Utilization of ring-shaped bone allograft for surgical treatment of adolescent post-tubercular kyphosis: A retrospective study
This study aimed to investigate the mid-term outcome of ring-shaped bone allografts in the surgical treatment of adolescent post-tubercular kyphosis secondary to spinal tuberculosis.
The records of adolescent patients diagnosed with spinal tuberculosis who received treatment in our department between 2009 and 2013 were retrospectively reviewed. The anterior approach was used in cases of cervical kyphosis and the posterior approach was used in cases of thoracic and lumbar kyphosis. During the surgery, the ring-shaped bone was used as a structural bone graft associated with the cancellous bone filing in the center portion of the ring shape. Cobb's angle, signs of spinal infusion on computed tomography, and complications were followed up.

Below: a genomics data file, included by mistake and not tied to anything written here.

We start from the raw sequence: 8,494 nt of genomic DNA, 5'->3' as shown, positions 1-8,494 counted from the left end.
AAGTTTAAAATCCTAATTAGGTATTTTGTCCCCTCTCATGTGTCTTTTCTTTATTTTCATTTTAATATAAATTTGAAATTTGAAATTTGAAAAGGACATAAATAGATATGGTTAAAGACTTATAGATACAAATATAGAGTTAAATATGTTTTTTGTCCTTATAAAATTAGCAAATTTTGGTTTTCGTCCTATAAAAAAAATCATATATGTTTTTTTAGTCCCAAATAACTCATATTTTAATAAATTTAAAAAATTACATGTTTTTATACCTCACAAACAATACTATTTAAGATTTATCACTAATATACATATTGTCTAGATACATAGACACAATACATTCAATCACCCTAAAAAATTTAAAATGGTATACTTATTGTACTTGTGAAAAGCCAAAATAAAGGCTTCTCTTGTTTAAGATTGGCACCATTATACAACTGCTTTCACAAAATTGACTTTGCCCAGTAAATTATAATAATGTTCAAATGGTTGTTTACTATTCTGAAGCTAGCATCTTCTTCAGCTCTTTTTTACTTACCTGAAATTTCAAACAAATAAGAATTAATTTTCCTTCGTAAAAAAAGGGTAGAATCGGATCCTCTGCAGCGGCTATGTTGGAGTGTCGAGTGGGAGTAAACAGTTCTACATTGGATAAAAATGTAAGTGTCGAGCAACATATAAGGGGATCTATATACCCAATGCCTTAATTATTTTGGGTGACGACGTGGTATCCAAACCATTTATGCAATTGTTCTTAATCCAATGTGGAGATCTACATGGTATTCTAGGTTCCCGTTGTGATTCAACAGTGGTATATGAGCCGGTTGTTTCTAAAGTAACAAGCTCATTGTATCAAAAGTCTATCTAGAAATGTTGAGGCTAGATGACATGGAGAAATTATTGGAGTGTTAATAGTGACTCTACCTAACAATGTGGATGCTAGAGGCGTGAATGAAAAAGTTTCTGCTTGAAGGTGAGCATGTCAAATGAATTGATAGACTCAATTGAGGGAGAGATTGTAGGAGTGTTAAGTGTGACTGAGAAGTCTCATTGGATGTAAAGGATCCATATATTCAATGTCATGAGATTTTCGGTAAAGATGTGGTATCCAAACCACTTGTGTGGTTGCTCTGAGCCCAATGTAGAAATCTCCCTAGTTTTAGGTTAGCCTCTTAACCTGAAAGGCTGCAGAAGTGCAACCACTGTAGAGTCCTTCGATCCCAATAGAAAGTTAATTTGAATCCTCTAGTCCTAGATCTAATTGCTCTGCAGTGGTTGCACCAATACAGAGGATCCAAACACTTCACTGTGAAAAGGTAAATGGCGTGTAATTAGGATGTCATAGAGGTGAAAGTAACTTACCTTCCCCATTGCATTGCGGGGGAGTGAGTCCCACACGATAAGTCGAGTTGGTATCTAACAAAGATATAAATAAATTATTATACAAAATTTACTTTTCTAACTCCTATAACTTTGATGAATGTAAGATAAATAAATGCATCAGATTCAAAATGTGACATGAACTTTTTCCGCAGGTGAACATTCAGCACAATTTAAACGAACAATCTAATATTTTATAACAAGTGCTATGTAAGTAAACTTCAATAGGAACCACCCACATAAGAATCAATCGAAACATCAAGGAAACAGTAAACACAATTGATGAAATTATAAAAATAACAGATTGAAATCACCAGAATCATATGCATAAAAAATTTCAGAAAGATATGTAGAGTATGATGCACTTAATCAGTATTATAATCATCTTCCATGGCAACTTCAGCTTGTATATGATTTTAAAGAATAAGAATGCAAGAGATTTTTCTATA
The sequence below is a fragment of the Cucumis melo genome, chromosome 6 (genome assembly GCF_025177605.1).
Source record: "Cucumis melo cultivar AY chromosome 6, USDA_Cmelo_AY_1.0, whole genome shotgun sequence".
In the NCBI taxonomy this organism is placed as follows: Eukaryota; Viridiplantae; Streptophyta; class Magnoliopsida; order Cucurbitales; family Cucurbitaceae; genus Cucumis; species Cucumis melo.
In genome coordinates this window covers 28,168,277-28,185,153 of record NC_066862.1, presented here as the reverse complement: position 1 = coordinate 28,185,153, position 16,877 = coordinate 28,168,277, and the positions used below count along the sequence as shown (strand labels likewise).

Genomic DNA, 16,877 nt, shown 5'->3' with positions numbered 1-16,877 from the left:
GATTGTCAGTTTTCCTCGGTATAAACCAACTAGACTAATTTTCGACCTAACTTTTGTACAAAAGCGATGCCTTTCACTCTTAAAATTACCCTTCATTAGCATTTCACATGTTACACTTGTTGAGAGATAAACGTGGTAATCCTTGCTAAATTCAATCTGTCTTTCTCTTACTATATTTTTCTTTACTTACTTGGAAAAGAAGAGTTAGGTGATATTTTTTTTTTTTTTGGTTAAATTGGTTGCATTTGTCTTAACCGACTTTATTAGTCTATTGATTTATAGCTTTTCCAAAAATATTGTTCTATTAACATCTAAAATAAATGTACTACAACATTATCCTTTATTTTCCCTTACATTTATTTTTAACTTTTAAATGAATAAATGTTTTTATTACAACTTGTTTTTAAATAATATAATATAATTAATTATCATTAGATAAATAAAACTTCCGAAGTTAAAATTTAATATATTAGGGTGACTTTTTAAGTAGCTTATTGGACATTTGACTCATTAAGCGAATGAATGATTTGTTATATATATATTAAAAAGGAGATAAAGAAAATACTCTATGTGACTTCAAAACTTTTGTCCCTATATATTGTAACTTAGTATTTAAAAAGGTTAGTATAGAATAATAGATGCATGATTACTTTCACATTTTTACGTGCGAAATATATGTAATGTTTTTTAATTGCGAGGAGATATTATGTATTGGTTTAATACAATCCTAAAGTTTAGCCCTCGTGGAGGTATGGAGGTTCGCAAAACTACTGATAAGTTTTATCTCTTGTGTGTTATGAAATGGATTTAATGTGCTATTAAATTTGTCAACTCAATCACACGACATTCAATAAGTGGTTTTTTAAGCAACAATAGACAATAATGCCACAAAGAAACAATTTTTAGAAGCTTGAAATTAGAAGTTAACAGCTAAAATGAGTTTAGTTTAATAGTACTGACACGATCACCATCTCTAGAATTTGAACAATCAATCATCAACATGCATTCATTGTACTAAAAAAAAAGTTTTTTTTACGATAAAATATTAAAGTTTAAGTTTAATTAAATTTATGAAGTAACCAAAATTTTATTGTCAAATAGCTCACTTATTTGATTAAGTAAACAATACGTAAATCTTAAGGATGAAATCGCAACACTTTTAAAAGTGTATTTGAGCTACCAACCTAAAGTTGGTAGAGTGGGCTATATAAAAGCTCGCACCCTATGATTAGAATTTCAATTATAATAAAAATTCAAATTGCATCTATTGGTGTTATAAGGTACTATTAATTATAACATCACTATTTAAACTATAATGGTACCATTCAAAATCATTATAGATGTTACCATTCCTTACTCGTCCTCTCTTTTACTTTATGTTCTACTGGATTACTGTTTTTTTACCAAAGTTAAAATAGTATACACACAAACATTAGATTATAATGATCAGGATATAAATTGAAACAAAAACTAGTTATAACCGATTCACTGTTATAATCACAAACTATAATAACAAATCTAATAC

A total of 25 patients were included in our study. Among them, 3 involved the cervical region, 5 involved the thoracic region, 8 involved the thoracolumbar region, and 9 involved the lumbar region. The preoperative kyphosis deformity was a mean 65° Cobb's angle (40°–97°) compared to the postoperative 14° Cobb's angle (10°–21°) for an average correction of 51°. All wounds healed well without graft rejection. All patients achieved bone fusion 3 months postoperative for a 100% fusion rate.
Our results show that the ring-shaped allograft bone is an effective option for the treatment of adolescent kyphosis. The ring-shaped allograft bone demonstrated satisfactory mechanical strength and vertebral fusion without mid-term metallic toxicity.